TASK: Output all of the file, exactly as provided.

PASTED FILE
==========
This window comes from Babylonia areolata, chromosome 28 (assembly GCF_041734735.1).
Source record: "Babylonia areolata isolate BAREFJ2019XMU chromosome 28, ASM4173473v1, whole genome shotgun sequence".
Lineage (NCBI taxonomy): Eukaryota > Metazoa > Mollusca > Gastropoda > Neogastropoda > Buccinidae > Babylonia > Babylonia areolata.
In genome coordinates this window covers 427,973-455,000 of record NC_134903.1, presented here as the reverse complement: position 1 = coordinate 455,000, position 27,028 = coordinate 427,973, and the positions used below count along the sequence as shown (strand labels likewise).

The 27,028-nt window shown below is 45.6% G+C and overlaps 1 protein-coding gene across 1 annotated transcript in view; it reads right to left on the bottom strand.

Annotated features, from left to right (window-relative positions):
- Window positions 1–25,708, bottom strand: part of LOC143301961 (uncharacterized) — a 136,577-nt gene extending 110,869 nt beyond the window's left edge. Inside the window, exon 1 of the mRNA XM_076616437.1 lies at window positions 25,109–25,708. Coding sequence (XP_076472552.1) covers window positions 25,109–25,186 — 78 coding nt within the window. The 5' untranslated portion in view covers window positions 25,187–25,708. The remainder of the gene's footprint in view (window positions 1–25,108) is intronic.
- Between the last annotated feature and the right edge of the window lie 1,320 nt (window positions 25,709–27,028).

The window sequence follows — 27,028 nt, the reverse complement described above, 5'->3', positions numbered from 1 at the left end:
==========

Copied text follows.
This window comes from Babylonia areolata, chromosome 28 (assembly GCF_041734735.1).
Source record: "Babylonia areolata isolate BAREFJ2019XMU chromosome 28, ASM4173473v1, whole genome shotgun sequence".
Lineage (NCBI taxonomy): Eukaryota > Metazoa > Mollusca > Gastropoda > Neogastropoda > Buccinidae > Babylonia > Babylonia areolata.
In genome coordinates this window covers 427,973-455,000 of record NC_134903.1, presented here as the reverse complement: position 1 = coordinate 455,000, position 27,028 = coordinate 427,973, and the positions used below count along the sequence as shown (strand labels likewise).

The 27,028-nt window shown below is 45.6% G+C and overlaps 1 protein-coding gene across 1 annotated transcript in view; it reads right to left on the bottom strand.

Annotated features, from left to right (window-relative positions):
- Window positions 1–25,708, bottom strand: part of LOC143301961 (uncharacterized) — a 136,577-nt gene extending 110,869 nt beyond the window's left edge. Inside the window, exon 1 of the mRNA XM_076616437.1 lies at window positions 25,109–25,708. Coding sequence (XP_076472552.1) covers window positions 25,109–25,186 — 78 coding nt within the window. The 5' untranslated portion in view covers window positions 25,187–25,708. The remainder of the gene's footprint in view (window positions 1–25,108) is intronic.
- Between the last annotated feature and the right edge of the window lie 1,320 nt (window positions 25,709–27,028).

The window sequence follows — 27,028 nt, the reverse complement described above, 5'->3', positions numbered from 1 at the left end: